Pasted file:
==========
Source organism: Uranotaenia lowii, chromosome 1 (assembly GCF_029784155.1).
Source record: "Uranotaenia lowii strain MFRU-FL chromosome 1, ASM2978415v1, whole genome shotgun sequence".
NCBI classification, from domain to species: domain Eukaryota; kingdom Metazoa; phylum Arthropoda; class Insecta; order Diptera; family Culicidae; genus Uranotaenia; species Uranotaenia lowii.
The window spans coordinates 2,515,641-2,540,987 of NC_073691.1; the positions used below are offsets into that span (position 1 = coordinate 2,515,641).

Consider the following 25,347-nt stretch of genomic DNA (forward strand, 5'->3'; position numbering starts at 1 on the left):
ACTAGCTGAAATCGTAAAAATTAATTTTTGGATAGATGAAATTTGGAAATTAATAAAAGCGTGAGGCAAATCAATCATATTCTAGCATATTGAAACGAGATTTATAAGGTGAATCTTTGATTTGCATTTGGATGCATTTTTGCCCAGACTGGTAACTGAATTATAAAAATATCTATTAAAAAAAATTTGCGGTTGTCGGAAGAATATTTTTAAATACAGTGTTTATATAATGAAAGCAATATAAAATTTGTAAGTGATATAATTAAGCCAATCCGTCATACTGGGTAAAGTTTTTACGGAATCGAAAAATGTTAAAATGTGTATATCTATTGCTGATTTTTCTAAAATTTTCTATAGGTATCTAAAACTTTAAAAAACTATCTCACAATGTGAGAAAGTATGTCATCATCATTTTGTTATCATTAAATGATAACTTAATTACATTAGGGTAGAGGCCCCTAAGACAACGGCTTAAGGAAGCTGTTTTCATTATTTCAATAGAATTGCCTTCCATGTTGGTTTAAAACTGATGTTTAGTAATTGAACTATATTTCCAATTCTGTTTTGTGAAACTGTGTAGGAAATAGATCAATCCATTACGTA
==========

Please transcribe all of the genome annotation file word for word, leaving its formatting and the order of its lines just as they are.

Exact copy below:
Source organism: Uranotaenia lowii, chromosome 1 (assembly GCF_029784155.1).
Source record: "Uranotaenia lowii strain MFRU-FL chromosome 1, ASM2978415v1, whole genome shotgun sequence".
NCBI classification, from domain to species: domain Eukaryota; kingdom Metazoa; phylum Arthropoda; class Insecta; order Diptera; family Culicidae; genus Uranotaenia; species Uranotaenia lowii.
The window spans coordinates 2,515,641-2,540,987 of NC_073691.1; the positions used below are offsets into that span (position 1 = coordinate 2,515,641).

Consider the following 25,347-nt stretch of genomic DNA (forward strand, 5'->3'; position numbering starts at 1 on the left):
ACTAGCTGAAATCGTAAAAATTAATTTTTGGATAGATGAAATTTGGAAATTAATAAAAGCGTGAGGCAAATCAATCATATTCTAGCATATTGAAACGAGATTTATAAGGTGAATCTTTGATTTGCATTTGGATGCATTTTTGCCCAGACTGGTAACTGAATTATAAAAATATCTATTAAAAAAAATTTGCGGTTGTCGGAAGAATATTTTTAAATACAGTGTTTATATAATGAAAGCAATATAAAATTTGTAAGTGATATAATTAAGCCAATCCGTCATACTGGGTAAAGTTTTTACGGAATCGAAAAATGTTAAAATGTGTATATCTATTGCTGATTTTTCTAAAATTTTCTATAGGTATCTAAAACTTTAAAAAACTATCTCACAATGTGAGAAAGTATGTCATCATCATTTTGTTATCATTAAATGATAACTTAATTACATTAGGGTAGAGGCCCCTAAGACAACGGCTTAAGGAAGCTGTTTTCATTATTTCAATAGAATTGCCTTCCATGTTGGTTTAAAACTGATGTTTAGTAATTGAACTATATTTCCAATTCTGTTTTGTGAAACTGTGTAGGAAATAGATCAATCCATTACGTA